To date, there are no inhibitors that directly and specifically target activated STAT3 and c-Myc in the clinic. Although peptide-based inhibitors can selectively block activated targets, their clinical usage is limited because of low cell penetration and/or serum stability. Here, we generated cell-penetrating acetylated (acet.) STAT3, c-Myc, and Gp130 targeting peptides by attaching phosphorothioated (PS) polymer backbone to peptides. The cell-penetrating peptides efficiently penetrated cells and inhibited activation of the intended targets and their downstream genes. Locally or systemically treating tumor-bearing mice with PS-acet.-STAT3 peptide at low concentrations effectively blocked STAT3 in vivo, resulting in significant antitumor effects in 2 human xenograft models. Moreover, PS-acet.-STAT3 peptide penetrated and activated splenic CD8+ T cells in vitro. Treating immune-competent mice bearing mouse melanoma with PS-acet.-STAT3 peptide inhibited STAT3 in tumor-infiltrating T cells, downregulating tumor-infiltrating CD4+ T regulatory cells while activating CD8+ T effector cells. Similarly, systemic injections of the cell-penetrating c-Myc and Gp130 peptides prevented pancreatic tumor growth and induced antitumor immune responses. Taken together, we have developed therapeutic peptides that effectively and specifically block challenging cancer targets, resulting in antitumor effects through both direct tumor cell killing and indirectly through antitumor immune responses.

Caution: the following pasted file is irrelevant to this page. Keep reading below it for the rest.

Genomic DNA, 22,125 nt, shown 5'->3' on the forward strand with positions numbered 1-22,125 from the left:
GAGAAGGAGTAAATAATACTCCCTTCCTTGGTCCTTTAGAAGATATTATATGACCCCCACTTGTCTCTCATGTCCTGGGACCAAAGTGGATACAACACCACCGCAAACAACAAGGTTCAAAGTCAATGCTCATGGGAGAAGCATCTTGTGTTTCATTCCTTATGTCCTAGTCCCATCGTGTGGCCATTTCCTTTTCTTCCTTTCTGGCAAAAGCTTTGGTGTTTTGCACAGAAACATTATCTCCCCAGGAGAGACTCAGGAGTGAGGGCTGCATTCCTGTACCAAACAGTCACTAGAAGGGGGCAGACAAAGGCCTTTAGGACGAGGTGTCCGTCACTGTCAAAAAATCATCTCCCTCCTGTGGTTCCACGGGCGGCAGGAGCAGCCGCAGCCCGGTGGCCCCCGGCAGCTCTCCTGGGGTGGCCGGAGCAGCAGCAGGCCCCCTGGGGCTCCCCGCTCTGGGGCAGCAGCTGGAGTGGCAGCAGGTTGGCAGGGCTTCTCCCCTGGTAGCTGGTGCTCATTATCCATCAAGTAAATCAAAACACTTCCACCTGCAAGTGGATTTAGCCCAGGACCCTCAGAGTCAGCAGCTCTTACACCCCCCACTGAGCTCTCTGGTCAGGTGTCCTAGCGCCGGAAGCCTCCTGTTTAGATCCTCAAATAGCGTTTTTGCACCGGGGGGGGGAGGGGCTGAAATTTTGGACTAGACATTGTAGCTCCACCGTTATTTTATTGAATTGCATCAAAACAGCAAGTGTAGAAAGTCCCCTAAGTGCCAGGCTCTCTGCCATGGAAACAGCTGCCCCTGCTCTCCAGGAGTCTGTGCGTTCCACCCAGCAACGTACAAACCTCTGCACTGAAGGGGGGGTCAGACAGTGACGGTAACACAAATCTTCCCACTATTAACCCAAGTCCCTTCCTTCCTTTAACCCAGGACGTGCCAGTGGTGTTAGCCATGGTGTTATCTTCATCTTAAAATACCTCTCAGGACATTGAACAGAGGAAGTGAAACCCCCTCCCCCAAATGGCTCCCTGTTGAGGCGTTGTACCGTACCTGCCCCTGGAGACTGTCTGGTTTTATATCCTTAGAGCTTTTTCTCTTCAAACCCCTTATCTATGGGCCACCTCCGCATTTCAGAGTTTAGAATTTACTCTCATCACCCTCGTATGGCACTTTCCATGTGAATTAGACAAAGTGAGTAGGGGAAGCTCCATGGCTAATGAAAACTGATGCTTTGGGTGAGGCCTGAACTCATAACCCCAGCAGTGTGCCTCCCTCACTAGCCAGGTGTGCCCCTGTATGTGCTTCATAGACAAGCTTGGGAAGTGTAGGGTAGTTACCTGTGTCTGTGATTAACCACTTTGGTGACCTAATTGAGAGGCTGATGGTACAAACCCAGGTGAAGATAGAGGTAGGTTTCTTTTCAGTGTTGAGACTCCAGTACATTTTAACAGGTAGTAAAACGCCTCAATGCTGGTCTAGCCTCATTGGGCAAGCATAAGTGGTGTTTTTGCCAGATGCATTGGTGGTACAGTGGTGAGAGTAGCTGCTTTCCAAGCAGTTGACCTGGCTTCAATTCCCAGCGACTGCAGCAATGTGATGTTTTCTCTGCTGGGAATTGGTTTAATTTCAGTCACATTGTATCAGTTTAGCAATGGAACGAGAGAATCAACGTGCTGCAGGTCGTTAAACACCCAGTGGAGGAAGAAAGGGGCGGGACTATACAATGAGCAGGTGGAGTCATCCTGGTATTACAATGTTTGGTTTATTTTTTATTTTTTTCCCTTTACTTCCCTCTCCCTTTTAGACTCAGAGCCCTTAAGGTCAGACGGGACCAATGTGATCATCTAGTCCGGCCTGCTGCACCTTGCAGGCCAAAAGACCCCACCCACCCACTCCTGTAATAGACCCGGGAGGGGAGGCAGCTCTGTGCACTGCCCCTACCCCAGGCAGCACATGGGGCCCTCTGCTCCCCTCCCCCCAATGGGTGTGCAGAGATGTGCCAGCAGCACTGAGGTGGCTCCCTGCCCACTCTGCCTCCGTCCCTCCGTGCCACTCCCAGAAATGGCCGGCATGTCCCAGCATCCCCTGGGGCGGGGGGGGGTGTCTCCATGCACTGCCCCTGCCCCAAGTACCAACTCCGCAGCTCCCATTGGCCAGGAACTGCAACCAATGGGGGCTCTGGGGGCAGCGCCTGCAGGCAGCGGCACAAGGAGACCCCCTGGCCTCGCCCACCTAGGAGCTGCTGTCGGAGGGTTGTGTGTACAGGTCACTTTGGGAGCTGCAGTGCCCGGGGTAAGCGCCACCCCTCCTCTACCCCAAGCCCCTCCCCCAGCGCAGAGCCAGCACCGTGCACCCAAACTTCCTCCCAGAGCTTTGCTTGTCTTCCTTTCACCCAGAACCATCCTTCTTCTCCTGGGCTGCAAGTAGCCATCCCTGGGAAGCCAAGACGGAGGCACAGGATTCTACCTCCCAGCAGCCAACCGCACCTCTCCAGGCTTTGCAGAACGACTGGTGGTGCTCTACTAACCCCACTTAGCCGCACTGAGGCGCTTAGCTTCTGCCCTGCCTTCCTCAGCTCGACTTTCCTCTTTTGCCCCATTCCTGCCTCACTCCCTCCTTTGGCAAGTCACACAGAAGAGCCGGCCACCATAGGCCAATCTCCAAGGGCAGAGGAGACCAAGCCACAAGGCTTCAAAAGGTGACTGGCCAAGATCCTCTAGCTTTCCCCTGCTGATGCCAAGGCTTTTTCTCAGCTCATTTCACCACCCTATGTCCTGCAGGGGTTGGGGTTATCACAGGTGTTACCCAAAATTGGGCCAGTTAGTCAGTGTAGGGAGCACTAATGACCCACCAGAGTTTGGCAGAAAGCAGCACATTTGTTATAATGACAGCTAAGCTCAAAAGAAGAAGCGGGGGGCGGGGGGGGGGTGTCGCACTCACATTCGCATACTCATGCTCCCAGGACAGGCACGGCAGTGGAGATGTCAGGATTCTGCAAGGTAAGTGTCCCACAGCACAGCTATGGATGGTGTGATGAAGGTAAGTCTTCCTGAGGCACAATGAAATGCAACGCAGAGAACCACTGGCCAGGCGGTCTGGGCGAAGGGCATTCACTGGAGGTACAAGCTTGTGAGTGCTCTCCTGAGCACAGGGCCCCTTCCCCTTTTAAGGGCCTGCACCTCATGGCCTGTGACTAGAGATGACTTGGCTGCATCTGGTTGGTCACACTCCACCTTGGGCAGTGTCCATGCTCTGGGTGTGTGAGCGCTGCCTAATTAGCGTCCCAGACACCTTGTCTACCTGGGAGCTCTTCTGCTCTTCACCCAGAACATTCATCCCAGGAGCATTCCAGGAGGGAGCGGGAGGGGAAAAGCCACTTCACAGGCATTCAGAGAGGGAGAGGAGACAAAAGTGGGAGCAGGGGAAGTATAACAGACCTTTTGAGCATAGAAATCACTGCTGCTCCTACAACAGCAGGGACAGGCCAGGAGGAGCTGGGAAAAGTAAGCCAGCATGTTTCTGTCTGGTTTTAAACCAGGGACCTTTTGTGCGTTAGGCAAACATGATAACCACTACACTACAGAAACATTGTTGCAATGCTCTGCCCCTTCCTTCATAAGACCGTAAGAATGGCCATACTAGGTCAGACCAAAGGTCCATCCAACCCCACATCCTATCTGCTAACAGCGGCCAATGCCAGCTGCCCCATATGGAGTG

Maryam Aftabizadeh, Yi-Jia Li, Qianqian Zhao, Chunyan Zhang, Nigus Ambaye, Jieun Song, Toshikage Nagao, Christoph Lahtz, Marwan Fakih, David K. Ann, Hua Yu, Andreas Herrmann
PS-Gp130 and PS-MYC blocking peptides efficiently internalize into tumor cells to exert their functions.